“You know how many times I got sick on this job?” I asked.  “Hell, one time I took down an entire terrorist cell while I was fighting bad case of diarrhea.”

“Drinks need covers,” Rosie said.  “Otherwise, there’s nothing stopping a bird from flying overhead and taking a shit right into your mocha.”

“I never told you to throw away your cover.”

“How the hell am I supposed to drink out of a covered cup without a straw, dumbass?”

I banged a right.  I floored it.

“You cover the cup.  When you want a drink, you pop the top off, sip from the rim, then put the cover back on.”

“Oh, fuck me sideways!”  Rosie shouted.  “Why don’t I just hop on one leg, chew gum and pat my head and stomach at the same time while I’m at it?”

“If you can’t handle basic motor functions, that’s on you, sweetheart.”

“Whatever,” Rosie cried.  “The straw ban is bullshit and I don’t care who hears!  You hear that world?!  My name is Rose Elizabeth Quan!  I’m a straw law enforcement officer and even I think the straw law is bullshit!”

I hit the brakes.  My ride came to a screeching stop in the middle of traffic.  Horns honked.  Drivers behind me started screaming up a storm.  I didn’t care.  I had to confront it, right then.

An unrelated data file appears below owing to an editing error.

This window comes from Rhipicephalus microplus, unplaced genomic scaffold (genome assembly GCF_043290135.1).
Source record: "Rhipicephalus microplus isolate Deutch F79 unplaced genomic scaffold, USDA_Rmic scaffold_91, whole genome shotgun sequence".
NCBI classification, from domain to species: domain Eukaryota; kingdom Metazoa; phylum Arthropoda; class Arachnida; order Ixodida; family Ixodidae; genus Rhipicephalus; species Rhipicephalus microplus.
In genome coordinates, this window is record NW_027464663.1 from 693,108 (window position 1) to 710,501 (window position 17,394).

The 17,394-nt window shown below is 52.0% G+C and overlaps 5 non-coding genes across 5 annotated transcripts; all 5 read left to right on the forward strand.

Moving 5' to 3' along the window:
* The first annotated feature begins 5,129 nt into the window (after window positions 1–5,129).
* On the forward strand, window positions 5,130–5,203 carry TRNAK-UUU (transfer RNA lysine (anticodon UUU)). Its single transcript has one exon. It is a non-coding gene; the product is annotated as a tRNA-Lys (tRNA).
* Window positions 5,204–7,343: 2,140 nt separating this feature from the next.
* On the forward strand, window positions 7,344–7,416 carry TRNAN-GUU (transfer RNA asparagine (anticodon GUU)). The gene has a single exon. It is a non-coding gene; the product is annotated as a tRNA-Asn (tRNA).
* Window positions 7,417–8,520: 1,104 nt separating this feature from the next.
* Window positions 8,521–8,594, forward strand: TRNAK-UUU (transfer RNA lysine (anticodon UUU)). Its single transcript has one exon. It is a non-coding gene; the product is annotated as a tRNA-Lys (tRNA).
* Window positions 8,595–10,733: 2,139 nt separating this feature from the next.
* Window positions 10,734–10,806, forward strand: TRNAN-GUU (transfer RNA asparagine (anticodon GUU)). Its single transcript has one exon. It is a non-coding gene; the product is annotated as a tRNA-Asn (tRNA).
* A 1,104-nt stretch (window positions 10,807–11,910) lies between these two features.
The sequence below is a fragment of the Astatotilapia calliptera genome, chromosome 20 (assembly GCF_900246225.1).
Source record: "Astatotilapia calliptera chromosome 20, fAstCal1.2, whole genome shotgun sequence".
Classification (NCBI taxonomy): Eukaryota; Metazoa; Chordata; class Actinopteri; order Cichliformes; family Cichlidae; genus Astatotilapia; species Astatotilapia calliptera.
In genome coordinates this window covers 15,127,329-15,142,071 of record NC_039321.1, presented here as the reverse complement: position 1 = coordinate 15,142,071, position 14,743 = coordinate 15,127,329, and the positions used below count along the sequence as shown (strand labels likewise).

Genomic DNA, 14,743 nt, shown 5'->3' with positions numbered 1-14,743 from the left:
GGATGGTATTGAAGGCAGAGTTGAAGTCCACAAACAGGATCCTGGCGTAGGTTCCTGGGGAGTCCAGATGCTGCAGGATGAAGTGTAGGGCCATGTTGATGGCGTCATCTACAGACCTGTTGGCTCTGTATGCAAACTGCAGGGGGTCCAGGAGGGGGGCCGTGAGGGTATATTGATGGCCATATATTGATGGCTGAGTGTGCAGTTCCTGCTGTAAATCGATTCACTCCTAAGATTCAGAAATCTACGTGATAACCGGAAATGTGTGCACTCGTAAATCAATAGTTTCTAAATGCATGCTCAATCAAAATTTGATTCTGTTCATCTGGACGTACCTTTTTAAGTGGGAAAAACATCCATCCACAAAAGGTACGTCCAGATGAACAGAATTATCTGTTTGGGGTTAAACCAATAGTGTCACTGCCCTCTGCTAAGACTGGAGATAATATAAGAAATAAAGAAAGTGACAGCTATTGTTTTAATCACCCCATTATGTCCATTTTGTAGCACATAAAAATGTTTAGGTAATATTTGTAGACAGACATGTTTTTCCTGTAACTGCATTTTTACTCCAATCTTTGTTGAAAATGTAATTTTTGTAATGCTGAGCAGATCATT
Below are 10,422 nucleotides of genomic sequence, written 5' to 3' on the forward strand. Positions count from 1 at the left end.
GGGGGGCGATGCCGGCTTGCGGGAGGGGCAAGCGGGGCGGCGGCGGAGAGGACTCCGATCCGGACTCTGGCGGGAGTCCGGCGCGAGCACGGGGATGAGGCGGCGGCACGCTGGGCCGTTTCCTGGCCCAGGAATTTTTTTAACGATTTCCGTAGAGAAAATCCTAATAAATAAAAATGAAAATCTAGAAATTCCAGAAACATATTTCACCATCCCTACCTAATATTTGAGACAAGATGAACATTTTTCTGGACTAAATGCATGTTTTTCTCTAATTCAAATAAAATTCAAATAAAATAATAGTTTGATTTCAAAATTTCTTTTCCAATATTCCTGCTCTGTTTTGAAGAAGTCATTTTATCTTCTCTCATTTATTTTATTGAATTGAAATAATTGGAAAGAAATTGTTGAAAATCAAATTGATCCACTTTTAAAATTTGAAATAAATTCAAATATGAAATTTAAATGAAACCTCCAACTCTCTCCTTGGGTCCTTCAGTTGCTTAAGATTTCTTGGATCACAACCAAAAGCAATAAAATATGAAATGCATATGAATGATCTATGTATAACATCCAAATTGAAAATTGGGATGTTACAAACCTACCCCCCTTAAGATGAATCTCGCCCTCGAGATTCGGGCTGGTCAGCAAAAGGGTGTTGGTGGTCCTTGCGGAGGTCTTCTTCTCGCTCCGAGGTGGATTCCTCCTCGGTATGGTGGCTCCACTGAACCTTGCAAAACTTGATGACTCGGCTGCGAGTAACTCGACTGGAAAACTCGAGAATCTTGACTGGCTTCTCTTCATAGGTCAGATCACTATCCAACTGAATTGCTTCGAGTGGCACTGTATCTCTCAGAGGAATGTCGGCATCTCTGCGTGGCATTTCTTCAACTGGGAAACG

“What are you doing?” Rosie asked.

“You think the straw ban is bullshit, then hop on out and hitch a ride home, sister.  Get yourself transferred to a cushy gig…”

“This WAS a cushy gig!”

“Find another,” I said.  “But if you stay in this car, it’s ride against straws or die.”

Rosie looked at the door handle.  I could tell she wanted to grab it so badly, but she didn’t.  “Fine.  Punch it.”

Mack Smasher: Renegade Straw Cop – Chapter 4

caipi-377960_1280

“Quan!” cried the teenage barista from behind the counter. “I’ve got a half-skinny, triple mocha foam whipped decaf with a mango-guava-nutmeg infusion on ice for Quan!”
“Finally,” Rosie said as she approached the counter. I joined her, surveying the scene and looking for potential threats. You’ve got to keep your head on a 360-degree swivel in my line of work. Failure to do so can be hazardous to your health.
My partner accepted the beverage, but frowned at the wrapped straw that had been offered with it.
“Oh,” Rosie said.
“Something wrong, ma’am?” the teenager asked in a squeaky, changing voice.
Rosie peaked at the lad’s name-tag. “Liam?”
“Yes.”
I looked at the straw with anger. Rage. Rosie knew me well enough by now to know all I could think about was stomping this kid’s face into hamburger meat.
Rosie flashed a badge. Liam stuck his hands straight up into the air immediately. “Oh my God! You’ve finally come for me!”
“What?” Rosie asked.